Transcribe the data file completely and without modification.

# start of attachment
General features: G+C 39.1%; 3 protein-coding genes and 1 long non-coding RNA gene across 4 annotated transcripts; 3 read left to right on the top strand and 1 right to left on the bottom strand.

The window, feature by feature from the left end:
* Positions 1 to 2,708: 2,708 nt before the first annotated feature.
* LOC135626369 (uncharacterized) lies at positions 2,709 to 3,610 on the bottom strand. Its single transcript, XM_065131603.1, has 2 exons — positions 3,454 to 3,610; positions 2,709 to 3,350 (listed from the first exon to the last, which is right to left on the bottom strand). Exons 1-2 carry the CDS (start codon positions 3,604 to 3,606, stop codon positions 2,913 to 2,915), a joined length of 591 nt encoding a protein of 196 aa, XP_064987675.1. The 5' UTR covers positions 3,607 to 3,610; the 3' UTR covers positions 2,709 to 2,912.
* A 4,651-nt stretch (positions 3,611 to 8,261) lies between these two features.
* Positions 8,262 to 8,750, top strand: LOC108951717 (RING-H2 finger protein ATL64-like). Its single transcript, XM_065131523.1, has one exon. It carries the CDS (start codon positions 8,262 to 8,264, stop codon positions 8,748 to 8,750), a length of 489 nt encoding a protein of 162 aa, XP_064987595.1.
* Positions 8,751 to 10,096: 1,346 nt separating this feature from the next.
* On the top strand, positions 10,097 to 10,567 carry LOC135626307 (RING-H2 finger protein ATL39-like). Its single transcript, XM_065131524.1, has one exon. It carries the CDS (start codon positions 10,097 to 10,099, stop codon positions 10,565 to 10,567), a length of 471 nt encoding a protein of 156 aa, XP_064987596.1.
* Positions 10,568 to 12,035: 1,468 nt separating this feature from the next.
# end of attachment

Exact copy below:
General features: G+C 39.1%; 3 protein-coding genes and 1 long non-coding RNA gene across 4 annotated transcripts; 3 read left to right on the top strand and 1 right to left on the bottom strand.

The window, feature by feature from the left end:
* Positions 1 to 2,708: 2,708 nt before the first annotated feature.
* LOC135626369 (uncharacterized) lies at positions 2,709 to 3,610 on the bottom strand. Its single transcript, XM_065131603.1, has 2 exons — positions 3,454 to 3,610; positions 2,709 to 3,350 (listed from the first exon to the last, which is right to left on the bottom strand). Exons 1-2 carry the CDS (start codon positions 3,604 to 3,606, stop codon positions 2,913 to 2,915), a joined length of 591 nt encoding a protein of 196 aa, XP_064987675.1. The 5' UTR covers positions 3,607 to 3,610; the 3' UTR covers positions 2,709 to 2,912.
* A 4,651-nt stretch (positions 3,611 to 8,261) lies between these two features.
* Positions 8,262 to 8,750, top strand: LOC108951717 (RING-H2 finger protein ATL64-like). Its single transcript, XM_065131523.1, has one exon. It carries the CDS (start codon positions 8,262 to 8,264, stop codon positions 8,748 to 8,750), a length of 489 nt encoding a protein of 162 aa, XP_064987595.1.
* Positions 8,751 to 10,096: 1,346 nt separating this feature from the next.
* On the top strand, positions 10,097 to 10,567 carry LOC135626307 (RING-H2 finger protein ATL39-like). Its single transcript, XM_065131524.1, has one exon. It carries the CDS (start codon positions 10,097 to 10,099, stop codon positions 10,565 to 10,567), a length of 471 nt encoding a protein of 156 aa, XP_064987596.1.
* Positions 10,568 to 12,035: 1,468 nt separating this feature from the next.